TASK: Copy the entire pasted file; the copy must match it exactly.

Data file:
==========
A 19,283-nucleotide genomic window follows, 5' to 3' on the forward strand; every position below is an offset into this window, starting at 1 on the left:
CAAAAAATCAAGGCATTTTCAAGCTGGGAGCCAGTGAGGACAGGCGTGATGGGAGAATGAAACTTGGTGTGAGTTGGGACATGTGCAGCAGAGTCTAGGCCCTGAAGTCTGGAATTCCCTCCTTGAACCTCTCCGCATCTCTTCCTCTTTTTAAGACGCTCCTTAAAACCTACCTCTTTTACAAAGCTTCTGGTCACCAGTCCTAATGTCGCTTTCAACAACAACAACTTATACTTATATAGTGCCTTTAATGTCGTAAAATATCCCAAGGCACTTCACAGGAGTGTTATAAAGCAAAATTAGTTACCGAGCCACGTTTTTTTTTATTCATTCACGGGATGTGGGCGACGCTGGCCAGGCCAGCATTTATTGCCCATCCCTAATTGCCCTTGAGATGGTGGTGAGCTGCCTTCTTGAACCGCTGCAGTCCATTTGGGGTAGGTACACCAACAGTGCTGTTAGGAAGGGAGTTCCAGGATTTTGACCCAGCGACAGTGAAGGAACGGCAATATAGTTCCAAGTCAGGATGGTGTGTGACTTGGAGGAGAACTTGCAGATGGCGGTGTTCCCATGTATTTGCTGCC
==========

A 19,283-nucleotide genomic window follows, 5' to 3' on the forward strand; every position below is an offset into this window, starting at 1 on the left:
CAAAAAATCAAGGCATTTTCAAGCTGGGAGCCAGTGAGGACAGGCGTGATGGGAGAATGAAACTTGGTGTGAGTTGGGACATGTGCAGCAGAGTCTAGGCCCTGAAGTCTGGAATTCCCTCCTTGAACCTCTCCGCATCTCTTCCTCTTTTTAAGACGCTCCTTAAAACCTACCTCTTTTACAAAGCTTCTGGTCACCAGTCCTAATGTCGCTTTCAACAACAACAACTTATACTTATATAGTGCCTTTAATGTCGTAAAATATCCCAAGGCACTTCACAGGAGTGTTATAAAGCAAAATTAGTTACCGAGCCACGTTTTTTTTTATTCATTCACGGGATGTGGGCGACGCTGGCCAGGCCAGCATTTATTGCCCATCCCTAATTGCCCTTGAGATGGTGGTGAGCTGCCTTCTTGAACCGCTGCAGTCCATTTGGGGTAGGTACACCAACAGTGCTGTTAGGAAGGGAGTTCCAGGATTTTGACCCAGCGACAGTGAAGGAACGGCAATATAGTTCCAAGTCAGGATGGTGTGTGACTTGGAGGAGAACTTGCAGATGGCGGTGTTCCCATGTATTTGCTGCC